This Week's PGA Tour All-Stars, and What You Can Learn From Them
Every week, the editors of Golf.com assemble an all-star cast of stat-busting superstars -- players whose dominance in key areas of the game left the rest of the Tour in the dust. This week: The Frys.com Open, held at the Johnny Miller-owned North Course at Silverado Resort in Napa, Calif. Did winner Sang-Moon Bae grab a spot on our esteemed list? Please. You don’t win on this Tour without doing at least one thing great. The others? Scroll on for a few surprises.
Jason Kokrak, 29 (4th season on Tour)
Official World Golf Ranking: 122nd
Why he’s our pick: Kokrak made the 7,200-yard-long North Course at Silverado play more like 5,200 by averaging 321.3 yards off the tee.
That’s average, folks, which means for every drive he knocked 310 yards over California wine country, he blasted one 330. Gross. Even more impressive was that he finished in the top third in driving accuracy (57%), and Silverado isn’t what you’d call “wide.”
This probably won’t be the last time Kokrak finds his name on this list. He’s huuuge -- 6-foot-3 and 235 pounds. And he’s smooth. Like Ernie Els, Kokrak never appears to swing fast, even though he’s moving the club 120 mph-plus and looks like he could rip a phone book in half. His secret: Shoulder power. Kokrak turns his delts to the max on his backswing. His arms? It’s like they barely move. Favoring shoulder turn over arm swing has always been the power hitter’s secret. Let your shoulders pull your arms into motion on the way back. Once your shoulders stop, so should everything else. You’ll feel tighter at the top. That’s good, because tightness is energy.
Best Iron Player
Sang-Moon Bae, 28 (4th season on Tour)
Why he’s our pick: Bae picked up his second PGA Tour victory without really breaking a sweat. At one point on Sunday, the Daegu, South Korea native carried a six-stroke lead, but it was over way before that -- his eagle-birdie finish on Saturday was a knockout punch that was celebrated even in North Korea. Sang-Moon’s final round was simply an exercise in keeping the field at bay. How? By hitting greens. Bae missed just three greens during his final round, and hit 75 percent of them for the tournament. That’s crushing to the saps chasing you from behind. When you have a big lead, the only way you can blow it is by hitting errant approaches. Smart and accurate iron play. Nice job, Mr. Bae.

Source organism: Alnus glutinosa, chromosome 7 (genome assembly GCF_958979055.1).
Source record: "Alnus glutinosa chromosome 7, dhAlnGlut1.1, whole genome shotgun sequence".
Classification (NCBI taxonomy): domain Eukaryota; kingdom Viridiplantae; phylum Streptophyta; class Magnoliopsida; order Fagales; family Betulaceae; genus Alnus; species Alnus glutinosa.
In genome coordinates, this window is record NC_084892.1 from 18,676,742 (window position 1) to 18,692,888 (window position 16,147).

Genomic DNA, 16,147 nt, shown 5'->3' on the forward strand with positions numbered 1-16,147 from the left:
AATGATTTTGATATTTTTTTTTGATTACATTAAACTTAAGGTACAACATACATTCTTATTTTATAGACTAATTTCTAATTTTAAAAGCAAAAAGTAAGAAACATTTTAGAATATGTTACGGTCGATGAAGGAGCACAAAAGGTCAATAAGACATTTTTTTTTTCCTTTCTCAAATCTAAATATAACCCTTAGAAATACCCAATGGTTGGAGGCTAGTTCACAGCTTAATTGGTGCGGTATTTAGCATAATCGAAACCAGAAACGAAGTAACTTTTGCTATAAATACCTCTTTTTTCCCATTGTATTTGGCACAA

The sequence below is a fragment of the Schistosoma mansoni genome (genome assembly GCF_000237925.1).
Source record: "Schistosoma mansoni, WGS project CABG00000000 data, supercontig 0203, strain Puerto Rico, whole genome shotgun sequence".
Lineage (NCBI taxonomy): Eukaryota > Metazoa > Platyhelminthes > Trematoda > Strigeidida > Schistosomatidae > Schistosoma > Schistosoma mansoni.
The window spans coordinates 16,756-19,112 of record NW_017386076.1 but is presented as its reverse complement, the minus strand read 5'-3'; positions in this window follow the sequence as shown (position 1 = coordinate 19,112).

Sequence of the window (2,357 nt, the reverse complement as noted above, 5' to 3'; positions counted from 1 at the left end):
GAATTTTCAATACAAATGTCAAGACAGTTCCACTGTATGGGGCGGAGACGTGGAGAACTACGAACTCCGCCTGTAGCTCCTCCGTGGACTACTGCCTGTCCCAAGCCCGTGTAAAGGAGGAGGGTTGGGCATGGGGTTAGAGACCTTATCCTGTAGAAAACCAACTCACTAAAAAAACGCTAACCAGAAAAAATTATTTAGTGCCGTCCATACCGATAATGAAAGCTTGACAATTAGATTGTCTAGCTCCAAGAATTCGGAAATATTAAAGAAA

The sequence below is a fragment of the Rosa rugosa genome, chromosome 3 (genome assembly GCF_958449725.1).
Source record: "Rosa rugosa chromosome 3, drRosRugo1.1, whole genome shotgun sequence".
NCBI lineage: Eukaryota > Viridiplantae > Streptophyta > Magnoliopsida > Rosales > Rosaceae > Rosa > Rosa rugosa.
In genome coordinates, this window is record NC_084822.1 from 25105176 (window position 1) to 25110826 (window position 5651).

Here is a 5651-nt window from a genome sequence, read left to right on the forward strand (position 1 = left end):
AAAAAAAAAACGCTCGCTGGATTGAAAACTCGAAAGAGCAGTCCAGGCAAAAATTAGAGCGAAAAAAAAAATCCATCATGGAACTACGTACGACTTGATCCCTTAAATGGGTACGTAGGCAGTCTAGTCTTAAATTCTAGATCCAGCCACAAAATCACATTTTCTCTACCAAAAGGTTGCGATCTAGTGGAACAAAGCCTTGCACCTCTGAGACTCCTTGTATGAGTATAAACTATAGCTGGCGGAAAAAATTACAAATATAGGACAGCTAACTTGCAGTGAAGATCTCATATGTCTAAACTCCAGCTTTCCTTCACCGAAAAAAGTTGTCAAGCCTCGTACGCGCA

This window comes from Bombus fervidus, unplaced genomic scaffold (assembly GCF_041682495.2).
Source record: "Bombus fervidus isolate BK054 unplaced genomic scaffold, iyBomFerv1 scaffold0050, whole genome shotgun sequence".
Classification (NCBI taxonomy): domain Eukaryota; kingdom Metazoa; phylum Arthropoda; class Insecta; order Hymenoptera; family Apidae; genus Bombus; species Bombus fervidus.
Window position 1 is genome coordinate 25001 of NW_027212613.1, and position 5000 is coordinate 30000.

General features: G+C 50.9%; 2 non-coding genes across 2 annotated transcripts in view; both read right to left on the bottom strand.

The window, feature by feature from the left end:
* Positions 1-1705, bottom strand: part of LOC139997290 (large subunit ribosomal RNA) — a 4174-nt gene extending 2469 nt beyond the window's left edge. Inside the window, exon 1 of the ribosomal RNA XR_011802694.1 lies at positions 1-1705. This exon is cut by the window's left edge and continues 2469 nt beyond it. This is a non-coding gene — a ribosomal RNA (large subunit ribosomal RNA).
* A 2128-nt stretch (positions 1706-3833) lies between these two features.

Bae’s iron swing is typical of today’s young players in that it relies on creating room between the body and the ball so the hands can swing through impact unimpeded. Bae does it by starting his downswing by moving his rear end away from the ball, not toward it. A good way to practice this is to swing in slow motion, pulling your rear end back as you swing down to the impact zone. Keep your knees flexed. You’re doing it correctly if it feels like your thighs are taking on the majority of your body weight as you move into impact.
Best Short Game Player
Martin Laird, 31 (8th season on Tour)
Why he’s our pick: Martin Laird is a big-hitting Scotsman with a 115-mph swing. But hey -- even brutes have a soft side. Case in point: a Scrambling percentage of more than 84 percent at Silverado. The Tour average is around 50 percent. So? So that extra 34 percent netted Laird an extra $230,000 in prize money. Cool! Another Mercedes! Crime may not always pay, but getting up and down does. Big time.
Laird missed 19 greens over four rounds at the Frys.com Open. Seven of those errant approaches landed in greenside rough. He made bogey once from the junk. Hitting successful pitches and chips from rough isn’t always easy. Your best bet? Take a tip from Top 100 Teacher Anne Cain. Set up with your feet hip-width apart and the ball in the middle of your stance. Using your wrists, hinge the club up in front. Next, turn your left wrist clockwise until the logo on the back of your glove points toward the sky, then turn your upper body as you normally would. Now swing down and through. Practice like this, but when you play short shots for real, blend the hinge and turn moves into a single motion. Works every time.
Retief Goosen, 45 (21st season on Tour)
Why he’s our pick: The two-time U.S. Open champion bagged just his fourth top-3 finish since 2009 at Silverado, riding middling ballstriking stats but a hot -- very hot -- putter. We mean, white hot. His Strokes Gained Putting average of 2.318 would have been the fifth-best tournament total last year. Strokes Gained isn’t the easiest stat to explain. Basically it’s the sum of your one-putts judged against an expected one-putt percentage from every distance. Like that helped. Don’t let the sublime nature of Strokes Gained demean Goosen’s performance. Basically, he made a ton of putts other Tour pros tend to miss. Even more impressive is that he was the oldest player to lead an event in Strokes Gained since Scott McCarron did it as a 46-year-old at the 2012 Honda Classic.
Goosen is on record as liking slick greens, like those at Silverado. “I like them fast, because I can ease the putter through the ball,” Goosen says. “Tempo is critical: You want the putterhead to move at the same smooth pace back and through. The quicker the putt gets, the slower the putter comes through. On slippery greens, I stroke the putter as slowly as possible.” A word of caution: “Slow” doesn't mean the putterhead should come to a stop, no matter how fast the greens are. Most amateurs either take the club back too far and decelerate coming into impact, or shorten the takeaway and over-accelerate through the ball. Keep the same speed and let the ball just get in the way.